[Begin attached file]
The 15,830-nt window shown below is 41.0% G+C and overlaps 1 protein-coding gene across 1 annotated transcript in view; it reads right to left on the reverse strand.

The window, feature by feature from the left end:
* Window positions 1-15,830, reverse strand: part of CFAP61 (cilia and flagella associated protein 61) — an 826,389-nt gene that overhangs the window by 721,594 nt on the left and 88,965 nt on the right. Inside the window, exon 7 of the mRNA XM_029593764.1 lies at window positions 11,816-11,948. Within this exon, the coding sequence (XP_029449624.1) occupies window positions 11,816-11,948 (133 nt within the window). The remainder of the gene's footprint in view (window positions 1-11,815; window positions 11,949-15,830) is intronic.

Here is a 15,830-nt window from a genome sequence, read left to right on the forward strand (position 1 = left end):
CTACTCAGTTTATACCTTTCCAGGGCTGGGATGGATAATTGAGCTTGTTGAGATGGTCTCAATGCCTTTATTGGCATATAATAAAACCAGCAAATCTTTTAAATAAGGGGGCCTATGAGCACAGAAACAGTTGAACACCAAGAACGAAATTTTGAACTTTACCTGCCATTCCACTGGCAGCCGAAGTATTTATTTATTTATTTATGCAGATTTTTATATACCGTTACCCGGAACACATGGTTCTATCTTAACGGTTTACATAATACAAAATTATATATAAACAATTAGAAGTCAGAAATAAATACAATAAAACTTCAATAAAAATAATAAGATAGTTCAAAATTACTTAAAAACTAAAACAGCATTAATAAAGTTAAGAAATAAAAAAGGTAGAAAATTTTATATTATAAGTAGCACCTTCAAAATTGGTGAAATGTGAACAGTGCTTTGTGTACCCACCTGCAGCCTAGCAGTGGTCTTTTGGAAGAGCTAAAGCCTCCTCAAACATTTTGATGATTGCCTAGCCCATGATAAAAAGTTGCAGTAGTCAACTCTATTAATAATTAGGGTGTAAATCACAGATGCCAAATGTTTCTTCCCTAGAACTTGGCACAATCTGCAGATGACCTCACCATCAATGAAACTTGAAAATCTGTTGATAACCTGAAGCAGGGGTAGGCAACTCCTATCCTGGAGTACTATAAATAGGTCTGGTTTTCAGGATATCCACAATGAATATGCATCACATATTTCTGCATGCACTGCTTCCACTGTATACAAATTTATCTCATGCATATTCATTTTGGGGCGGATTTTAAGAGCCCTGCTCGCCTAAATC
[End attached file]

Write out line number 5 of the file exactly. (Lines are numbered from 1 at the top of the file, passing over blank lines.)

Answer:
CTACTCAGTTTATACCTTTCCAGGGCTGGGATGGATAATTGAGCTTGTTGAGATGGTCTCAATGCCTTTATTGGCATATAATAAAACCAGCAAATCTTTTAAATAAGGGGGCCTATGAGCACAGAAACAGTTGAACACCAAGAACGAAATTTTGAACTTTACCTGCCATTCCACTGGCAGCCGAAGTATTTATTTATTTATTTATGCAGATTTTTATATACCGTTACCCGGAACACATGGTTCTATCTTAACGGTTTACATAATACAAAATTATATATAAACAATTAGAAGTCAGAAATAAATACAATAAAACTTCAATAAAAATAATAAGATAGTTCAAAATTACTTAAAAACTAAAACAGCATTAATAAAGTTAAGAAATAAAAAAGGTAGAAAATTTTATATTATAAGTAGCACCTTCAAAATTGGTGAAATGTGAACAGTGCTTTGTGTACCCACCTGCAGCCTAGCAGTGGTCTTTTGGAAGAGCTAAAGCCTCCTCAAACATTTTGATGATTGCCTAGCCCATGATAAAAAGTTGCAGTAGTCAACTCTATTAATAATTAGGGTGTAAATCACAGATGCCAAATGTTTCTTCCCTAGAACTTGGCACAATCTGCAGATGACCTCACCATCAATGAAACTTGAAAATCTGTTGATAACCTGAAGCAGGGGTAGGCAACTCCTATCCTGGAGTACTATAAATAGGTCTGGTTTTCAGGATATCCACAATGAATATGCATCACATATTTCTGCATGCACTGCTTCCACTGTATACAAATTTATCTCATGCATATTCATTTTGGGGCGGATTTTAAGAGCCCTGCTCGCCTAAATC